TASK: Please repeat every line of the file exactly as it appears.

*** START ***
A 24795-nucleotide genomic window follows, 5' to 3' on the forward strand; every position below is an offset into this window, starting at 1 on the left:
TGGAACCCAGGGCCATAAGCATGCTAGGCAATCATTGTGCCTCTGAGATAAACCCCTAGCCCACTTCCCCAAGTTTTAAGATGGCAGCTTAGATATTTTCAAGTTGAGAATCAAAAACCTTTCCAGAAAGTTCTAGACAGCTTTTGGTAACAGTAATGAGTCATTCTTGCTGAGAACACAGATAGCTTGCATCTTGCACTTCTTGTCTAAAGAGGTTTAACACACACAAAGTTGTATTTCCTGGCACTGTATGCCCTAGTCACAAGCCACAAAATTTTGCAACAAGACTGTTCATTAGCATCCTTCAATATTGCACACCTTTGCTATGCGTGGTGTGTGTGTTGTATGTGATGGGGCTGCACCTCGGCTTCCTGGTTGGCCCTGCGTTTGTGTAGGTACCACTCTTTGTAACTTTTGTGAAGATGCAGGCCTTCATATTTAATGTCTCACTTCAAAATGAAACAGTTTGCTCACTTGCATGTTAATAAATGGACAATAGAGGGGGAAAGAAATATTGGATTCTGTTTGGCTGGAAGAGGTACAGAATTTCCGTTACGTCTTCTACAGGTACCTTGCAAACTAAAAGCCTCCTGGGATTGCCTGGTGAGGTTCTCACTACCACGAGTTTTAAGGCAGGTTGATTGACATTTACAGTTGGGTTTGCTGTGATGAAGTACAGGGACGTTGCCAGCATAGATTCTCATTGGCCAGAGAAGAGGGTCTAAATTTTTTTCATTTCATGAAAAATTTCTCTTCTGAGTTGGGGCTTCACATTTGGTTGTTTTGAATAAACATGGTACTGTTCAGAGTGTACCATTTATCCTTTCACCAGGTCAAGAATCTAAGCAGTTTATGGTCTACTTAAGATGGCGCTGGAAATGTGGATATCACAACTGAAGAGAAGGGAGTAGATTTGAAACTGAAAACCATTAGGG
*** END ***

A 24795-nucleotide genomic window follows, 5' to 3' on the forward strand; every position below is an offset into this window, starting at 1 on the left:
TGGAACCCAGGGCCATAAGCATGCTAGGCAATCATTGTGCCTCTGAGATAAACCCCTAGCCCACTTCCCCAAGTTTTAAGATGGCAGCTTAGATATTTTCAAGTTGAGAATCAAAAACCTTTCCAGAAAGTTCTAGACAGCTTTTGGTAACAGTAATGAGTCATTCTTGCTGAGAACACAGATAGCTTGCATCTTGCACTTCTTGTCTAAAGAGGTTTAACACACACAAAGTTGTATTTCCTGGCACTGTATGCCCTAGTCACAAGCCACAAAATTTTGCAACAAGACTGTTCATTAGCATCCTTCAATATTGCACACCTTTGCTATGCGTGGTGTGTGTGTTGTATGTGATGGGGCTGCACCTCGGCTTCCTGGTTGGCCCTGCGTTTGTGTAGGTACCACTCTTTGTAACTTTTGTGAAGATGCAGGCCTTCATATTTAATGTCTCACTTCAAAATGAAACAGTTTGCTCACTTGCATGTTAATAAATGGACAATAGAGGGGGAAAGAAATATTGGATTCTGTTTGGCTGGAAGAGGTACAGAATTTCCGTTACGTCTTCTACAGGTACCTTGCAAACTAAAAGCCTCCTGGGATTGCCTGGTGAGGTTCTCACTACCACGAGTTTTAAGGCAGGTTGATTGACATTTACAGTTGGGTTTGCTGTGATGAAGTACAGGGACGTTGCCAGCATAGATTCTCATTGGCCAGAGAAGAGGGTCTAAATTTTTTTCATTTCATGAAAAATTTCTCTTCTGAGTTGGGGCTTCACATTTGGTTGTTTTGAATAAACATGGTACTGTTCAGAGTGTACCATTTATCCTTTCACCAGGTCAAGAATCTAAGCAGTTTATGGTCTACTTAAGATGGCGCTGGAAATGTGGATATCACAACTGAAGAGAAGGGAGTAGATTTGAAACTGAAAACCATTAGGG